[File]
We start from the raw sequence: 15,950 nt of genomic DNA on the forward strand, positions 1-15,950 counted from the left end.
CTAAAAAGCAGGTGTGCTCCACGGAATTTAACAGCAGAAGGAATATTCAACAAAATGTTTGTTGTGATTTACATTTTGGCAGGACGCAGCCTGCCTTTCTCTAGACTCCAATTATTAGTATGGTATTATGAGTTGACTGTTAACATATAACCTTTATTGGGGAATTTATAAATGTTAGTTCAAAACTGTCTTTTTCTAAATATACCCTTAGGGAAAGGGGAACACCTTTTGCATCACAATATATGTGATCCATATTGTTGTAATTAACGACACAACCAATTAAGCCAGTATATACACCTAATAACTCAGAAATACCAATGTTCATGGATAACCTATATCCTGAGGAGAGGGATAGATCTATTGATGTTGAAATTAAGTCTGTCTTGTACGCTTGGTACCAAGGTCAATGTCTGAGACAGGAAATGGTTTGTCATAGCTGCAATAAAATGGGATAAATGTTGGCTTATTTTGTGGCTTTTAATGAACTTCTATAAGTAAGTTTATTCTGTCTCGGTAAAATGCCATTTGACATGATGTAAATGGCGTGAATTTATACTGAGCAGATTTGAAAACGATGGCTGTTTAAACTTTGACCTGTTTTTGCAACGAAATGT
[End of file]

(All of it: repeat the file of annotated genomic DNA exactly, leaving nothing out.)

We start from the raw sequence: 15,950 nt of genomic DNA on the forward strand, positions 1-15,950 counted from the left end.
CTAAAAAGCAGGTGTGCTCCACGGAATTTAACAGCAGAAGGAATATTCAACAAAATGTTTGTTGTGATTTACATTTTGGCAGGACGCAGCCTGCCTTTCTCTAGACTCCAATTATTAGTATGGTATTATGAGTTGACTGTTAACATATAACCTTTATTGGGGAATTTATAAATGTTAGTTCAAAACTGTCTTTTTCTAAATATACCCTTAGGGAAAGGGGAACACCTTTTGCATCACAATATATGTGATCCATATTGTTGTAATTAACGACACAACCAATTAAGCCAGTATATACACCTAATAACTCAGAAATACCAATGTTCATGGATAACCTATATCCTGAGGAGAGGGATAGATCTATTGATGTTGAAATTAAGTCTGTCTTGTACGCTTGGTACCAAGGTCAATGTCTGAGACAGGAAATGGTTTGTCATAGCTGCAATAAAATGGGATAAATGTTGGCTTATTTTGTGGCTTTTAATGAACTTCTATAAGTAAGTTTATTCTGTCTCGGTAAAATGCCATTTGACATGATGTAAATGGCGTGAATTTATACTGAGCAGATTTGAAAACGATGGCTGTTTAAACTTTGACCTGTTTTTGCAACGAAATGT